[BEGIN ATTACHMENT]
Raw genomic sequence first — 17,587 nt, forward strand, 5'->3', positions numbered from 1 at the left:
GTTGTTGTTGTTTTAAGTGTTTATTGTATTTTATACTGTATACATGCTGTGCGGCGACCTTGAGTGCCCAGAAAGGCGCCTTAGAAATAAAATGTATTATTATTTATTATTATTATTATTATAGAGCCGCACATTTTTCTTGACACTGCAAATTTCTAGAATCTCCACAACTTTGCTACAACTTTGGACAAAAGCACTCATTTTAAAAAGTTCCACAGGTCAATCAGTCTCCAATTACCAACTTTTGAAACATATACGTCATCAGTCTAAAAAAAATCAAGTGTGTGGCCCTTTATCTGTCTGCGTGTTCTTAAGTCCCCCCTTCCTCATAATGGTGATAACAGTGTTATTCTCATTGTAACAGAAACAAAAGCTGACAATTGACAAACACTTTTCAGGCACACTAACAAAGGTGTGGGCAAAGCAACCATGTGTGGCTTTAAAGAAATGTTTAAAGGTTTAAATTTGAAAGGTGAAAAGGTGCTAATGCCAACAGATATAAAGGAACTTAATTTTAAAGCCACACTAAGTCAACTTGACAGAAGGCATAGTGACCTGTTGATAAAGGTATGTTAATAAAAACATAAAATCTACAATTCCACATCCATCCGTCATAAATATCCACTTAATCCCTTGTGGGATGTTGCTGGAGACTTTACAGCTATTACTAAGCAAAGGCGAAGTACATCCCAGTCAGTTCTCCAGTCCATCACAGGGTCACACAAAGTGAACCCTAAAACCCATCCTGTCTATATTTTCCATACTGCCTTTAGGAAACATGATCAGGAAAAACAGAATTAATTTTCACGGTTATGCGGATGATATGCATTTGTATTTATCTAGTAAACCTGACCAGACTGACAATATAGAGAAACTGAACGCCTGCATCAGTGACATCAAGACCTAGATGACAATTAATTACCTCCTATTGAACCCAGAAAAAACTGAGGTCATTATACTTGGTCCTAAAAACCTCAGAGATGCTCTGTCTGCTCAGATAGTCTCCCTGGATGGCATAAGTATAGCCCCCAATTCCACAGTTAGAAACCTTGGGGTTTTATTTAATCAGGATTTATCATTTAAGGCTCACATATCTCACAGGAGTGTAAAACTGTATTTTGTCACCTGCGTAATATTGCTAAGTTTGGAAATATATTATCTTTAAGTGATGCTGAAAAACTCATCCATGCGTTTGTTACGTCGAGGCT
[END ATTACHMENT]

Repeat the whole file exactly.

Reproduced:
Raw genomic sequence first — 17,587 nt, forward strand, 5'->3', positions numbered from 1 at the left:
GTTGTTGTTGTTTTAAGTGTTTATTGTATTTTATACTGTATACATGCTGTGCGGCGACCTTGAGTGCCCAGAAAGGCGCCTTAGAAATAAAATGTATTATTATTTATTATTATTATTATTATAGAGCCGCACATTTTTCTTGACACTGCAAATTTCTAGAATCTCCACAACTTTGCTACAACTTTGGACAAAAGCACTCATTTTAAAAAGTTCCACAGGTCAATCAGTCTCCAATTACCAACTTTTGAAACATATACGTCATCAGTCTAAAAAAAATCAAGTGTGTGGCCCTTTATCTGTCTGCGTGTTCTTAAGTCCCCCCTTCCTCATAATGGTGATAACAGTGTTATTCTCATTGTAACAGAAACAAAAGCTGACAATTGACAAACACTTTTCAGGCACACTAACAAAGGTGTGGGCAAAGCAACCATGTGTGGCTTTAAAGAAATGTTTAAAGGTTTAAATTTGAAAGGTGAAAAGGTGCTAATGCCAACAGATATAAAGGAACTTAATTTTAAAGCCACACTAAGTCAACTTGACAGAAGGCATAGTGACCTGTTGATAAAGGTATGTTAATAAAAACATAAAATCTACAATTCCACATCCATCCGTCATAAATATCCACTTAATCCCTTGTGGGATGTTGCTGGAGACTTTACAGCTATTACTAAGCAAAGGCGAAGTACATCCCAGTCAGTTCTCCAGTCCATCACAGGGTCACACAAAGTGAACCCTAAAACCCATCCTGTCTATATTTTCCATACTGCCTTTAGGAAACATGATCAGGAAAAACAGAATTAATTTTCACGGTTATGCGGATGATATGCATTTGTATTTATCTAGTAAACCTGACCAGACTGACAATATAGAGAAACTGAACGCCTGCATCAGTGACATCAAGACCTAGATGACAATTAATTACCTCCTATTGAACCCAGAAAAAACTGAGGTCATTATACTTGGTCCTAAAAACCTCAGAGATGCTCTGTCTGCTCAGATAGTCTCCCTGGATGGCATAAGTATAGCCCCCAATTCCACAGTTAGAAACCTTGGGGTTTTATTTAATCAGGATTTATCATTTAAGGCTCACATATCTCACAGGAGTGTAAAACTGTATTTTGTCACCTGCGTAATATTGCTAAGTTTGGAAATATATTATCTTTAAGTGATGCTGAAAAACTCATCCATGCGTTTGTTACGTCGAGGCT